Decentring love

[content notes: discussion of sex and relationships including consensual kink and non-monogamy. Some discussion of homophobia and transphobia. Non-detailed discussion of sex acts]

I was surprised to find myself so annoyed by Pride in London’s 2017 slogan, “Love Happens Here”. I admit that I am an unromantic grouch, but surely this slogan was harmless? The way in which people engaged with this at a museum LGBT Late during Pride month was rather charming – a map of London with rainbow sticky notes on which they’d written memories of their first kiss, where they met their partner and so on. It was a lovely piece of queer remembering and storytelling. But something troubled, and continues to trouble, me about it.

My problem lies with the word “love”. I’ve recently been thinking about Gayle Rubin’s discussion of social values afforded to different kinds of sexual relationships. She identifies types of relationships that are typically viewed as good/natural/desirable, and other kinds of relationships that are typically viewed as bad/unnatural/undesirable. It is important to note that these labels reflect social values and views rather than Rubin herself labelling them as good or bad.

These dynamics are binaries: so for example, relationships can be monogamous (good/natural/desirable) or non-monogamous (bad/unnatural/undesirable), or they can involve human bodies only (good/natural/desirable) or involve manufactured objects (bad/unnatural/undesirable). Rubin described the good/natural/desirable components as within a Charmed Circle, and the bad/unnatural/undesirable components as beyond the limits of socially acceptable sex. So we have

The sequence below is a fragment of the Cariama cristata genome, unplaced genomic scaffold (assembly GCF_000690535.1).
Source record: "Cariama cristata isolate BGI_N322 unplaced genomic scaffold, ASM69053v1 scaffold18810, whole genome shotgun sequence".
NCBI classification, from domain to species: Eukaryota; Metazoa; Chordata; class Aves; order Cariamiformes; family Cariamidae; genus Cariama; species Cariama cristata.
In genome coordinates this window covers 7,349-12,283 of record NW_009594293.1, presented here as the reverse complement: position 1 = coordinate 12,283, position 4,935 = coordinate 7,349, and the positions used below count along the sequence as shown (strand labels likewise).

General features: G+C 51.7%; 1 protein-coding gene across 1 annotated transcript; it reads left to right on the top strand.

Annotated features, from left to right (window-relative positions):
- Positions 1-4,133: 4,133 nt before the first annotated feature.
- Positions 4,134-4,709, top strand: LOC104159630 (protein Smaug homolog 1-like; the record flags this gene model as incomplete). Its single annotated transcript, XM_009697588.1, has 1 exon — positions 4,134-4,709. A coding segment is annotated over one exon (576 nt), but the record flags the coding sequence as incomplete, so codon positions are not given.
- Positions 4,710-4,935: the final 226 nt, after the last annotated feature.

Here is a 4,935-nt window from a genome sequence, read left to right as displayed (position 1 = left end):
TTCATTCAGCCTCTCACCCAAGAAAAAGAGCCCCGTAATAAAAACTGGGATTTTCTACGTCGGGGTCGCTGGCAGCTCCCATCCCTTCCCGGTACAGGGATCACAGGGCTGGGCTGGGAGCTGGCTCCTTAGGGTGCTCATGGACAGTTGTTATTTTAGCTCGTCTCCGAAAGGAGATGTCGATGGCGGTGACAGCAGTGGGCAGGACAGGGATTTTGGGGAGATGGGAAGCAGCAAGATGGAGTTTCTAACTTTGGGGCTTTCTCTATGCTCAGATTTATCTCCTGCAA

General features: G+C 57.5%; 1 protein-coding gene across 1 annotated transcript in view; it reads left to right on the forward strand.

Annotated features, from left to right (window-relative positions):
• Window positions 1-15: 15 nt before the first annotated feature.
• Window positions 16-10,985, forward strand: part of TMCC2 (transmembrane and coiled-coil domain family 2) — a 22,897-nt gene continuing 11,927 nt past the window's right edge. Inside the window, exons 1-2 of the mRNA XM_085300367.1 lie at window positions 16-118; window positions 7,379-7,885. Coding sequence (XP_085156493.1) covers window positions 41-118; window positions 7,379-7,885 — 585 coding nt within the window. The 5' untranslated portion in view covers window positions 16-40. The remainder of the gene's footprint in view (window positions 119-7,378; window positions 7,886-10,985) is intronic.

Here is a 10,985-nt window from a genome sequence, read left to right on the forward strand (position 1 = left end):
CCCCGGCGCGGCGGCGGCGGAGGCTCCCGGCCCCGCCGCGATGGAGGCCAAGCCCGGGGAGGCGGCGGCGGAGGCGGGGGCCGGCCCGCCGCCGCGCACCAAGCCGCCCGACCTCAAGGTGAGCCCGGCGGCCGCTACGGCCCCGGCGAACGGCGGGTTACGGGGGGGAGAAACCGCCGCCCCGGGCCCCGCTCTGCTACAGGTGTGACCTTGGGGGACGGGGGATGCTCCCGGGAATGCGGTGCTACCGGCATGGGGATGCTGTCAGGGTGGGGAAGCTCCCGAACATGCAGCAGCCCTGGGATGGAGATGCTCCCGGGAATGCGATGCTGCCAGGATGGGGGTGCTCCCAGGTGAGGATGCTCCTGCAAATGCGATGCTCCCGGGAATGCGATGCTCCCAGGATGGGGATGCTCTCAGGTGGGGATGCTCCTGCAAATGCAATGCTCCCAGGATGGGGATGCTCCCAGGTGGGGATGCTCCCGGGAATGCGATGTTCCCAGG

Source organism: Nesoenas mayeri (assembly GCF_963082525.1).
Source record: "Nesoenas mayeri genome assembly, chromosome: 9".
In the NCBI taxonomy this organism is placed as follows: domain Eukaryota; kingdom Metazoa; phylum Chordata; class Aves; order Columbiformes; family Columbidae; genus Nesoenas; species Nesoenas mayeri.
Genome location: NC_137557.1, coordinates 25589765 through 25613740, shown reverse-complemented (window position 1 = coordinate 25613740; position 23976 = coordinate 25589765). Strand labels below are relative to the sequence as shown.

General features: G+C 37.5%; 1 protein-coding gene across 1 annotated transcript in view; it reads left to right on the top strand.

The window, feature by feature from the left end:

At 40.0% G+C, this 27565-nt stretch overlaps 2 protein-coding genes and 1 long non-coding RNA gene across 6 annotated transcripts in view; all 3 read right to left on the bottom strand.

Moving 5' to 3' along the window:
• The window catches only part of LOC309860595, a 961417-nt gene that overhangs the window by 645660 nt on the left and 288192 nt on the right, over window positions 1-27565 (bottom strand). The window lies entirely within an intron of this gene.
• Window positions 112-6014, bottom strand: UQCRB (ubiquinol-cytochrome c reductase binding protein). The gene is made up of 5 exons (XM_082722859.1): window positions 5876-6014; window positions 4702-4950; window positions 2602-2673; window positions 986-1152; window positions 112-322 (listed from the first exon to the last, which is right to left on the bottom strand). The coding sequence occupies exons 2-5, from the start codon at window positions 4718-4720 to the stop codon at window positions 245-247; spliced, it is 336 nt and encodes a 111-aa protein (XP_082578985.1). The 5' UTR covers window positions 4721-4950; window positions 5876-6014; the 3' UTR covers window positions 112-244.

Charmed circle Outer limits
heterosexual homosexual
married unmarried
monogamous non-monogamous
procreative non-procreative
non-monetised monetised
in pairs alone or in groups
in a relationship casual
same-generation cross-generational
in private in public
no pornography with pornography
with bodies only with manufactured objects
vanilla BDSM

Homosexual sex, therefore, is out of this charmed circle simply by virtue of being homosexual. However, there are other things that we might associate with sexual practices among LGBTQ people: the use of manufactured objects in the form of sex toys; non-monogamy in the form of polyamory, open relationships and other forms of ethical non-monogamy; sex in public through cruising and cottaging; casual sex; non-vanilla sex (which also may include manufactured objects); sex and relationships between people with an age gap.

At the same time, these things are not static. Over time, some practices and types of relationships may become more socially acceptable. Rubin argues that there is an area of contest, a grey area of potentially acceptable kinds of “bad” sex: unmarried heterosexual couples, promiscuous heterosexuals, masturbation, and long-term, stable lesbian and gay male couples (note that this excludes bisexual, trans and queer people). Therefore, homosexuality might be acceptable in some cases – if, in other words, it ticks the boxes for the rest of the charmed circle.